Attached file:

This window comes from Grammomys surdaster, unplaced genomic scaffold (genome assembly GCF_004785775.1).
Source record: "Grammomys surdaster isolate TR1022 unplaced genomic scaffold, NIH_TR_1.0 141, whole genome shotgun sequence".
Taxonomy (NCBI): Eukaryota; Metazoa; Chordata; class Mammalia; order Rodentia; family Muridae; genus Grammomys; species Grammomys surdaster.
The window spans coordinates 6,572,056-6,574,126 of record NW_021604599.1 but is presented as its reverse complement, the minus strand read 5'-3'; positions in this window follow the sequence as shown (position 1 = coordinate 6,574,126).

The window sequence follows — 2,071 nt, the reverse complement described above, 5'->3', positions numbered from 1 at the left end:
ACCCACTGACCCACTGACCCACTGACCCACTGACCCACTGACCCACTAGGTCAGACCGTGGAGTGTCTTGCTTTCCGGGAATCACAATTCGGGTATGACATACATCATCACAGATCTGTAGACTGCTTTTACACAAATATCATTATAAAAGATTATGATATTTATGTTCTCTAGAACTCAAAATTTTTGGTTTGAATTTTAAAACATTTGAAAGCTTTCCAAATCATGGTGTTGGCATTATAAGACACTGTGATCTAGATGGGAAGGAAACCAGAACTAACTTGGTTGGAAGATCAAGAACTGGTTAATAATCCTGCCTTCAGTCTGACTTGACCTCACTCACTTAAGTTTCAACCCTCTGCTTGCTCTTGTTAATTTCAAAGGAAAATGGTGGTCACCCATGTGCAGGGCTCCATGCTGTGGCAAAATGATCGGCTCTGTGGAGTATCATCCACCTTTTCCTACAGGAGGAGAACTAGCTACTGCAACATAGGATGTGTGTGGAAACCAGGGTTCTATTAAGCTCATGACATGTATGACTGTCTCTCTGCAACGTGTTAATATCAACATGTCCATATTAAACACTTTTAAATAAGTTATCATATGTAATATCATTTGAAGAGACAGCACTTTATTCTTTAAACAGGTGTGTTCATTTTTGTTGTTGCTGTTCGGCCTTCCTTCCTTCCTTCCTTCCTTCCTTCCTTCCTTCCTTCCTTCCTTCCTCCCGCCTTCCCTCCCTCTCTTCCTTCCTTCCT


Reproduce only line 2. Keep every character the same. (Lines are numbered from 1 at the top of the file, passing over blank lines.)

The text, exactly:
Source record: "Grammomys surdaster isolate TR1022 unplaced genomic scaffold, NIH_TR_1.0 141, whole genome shotgun sequence".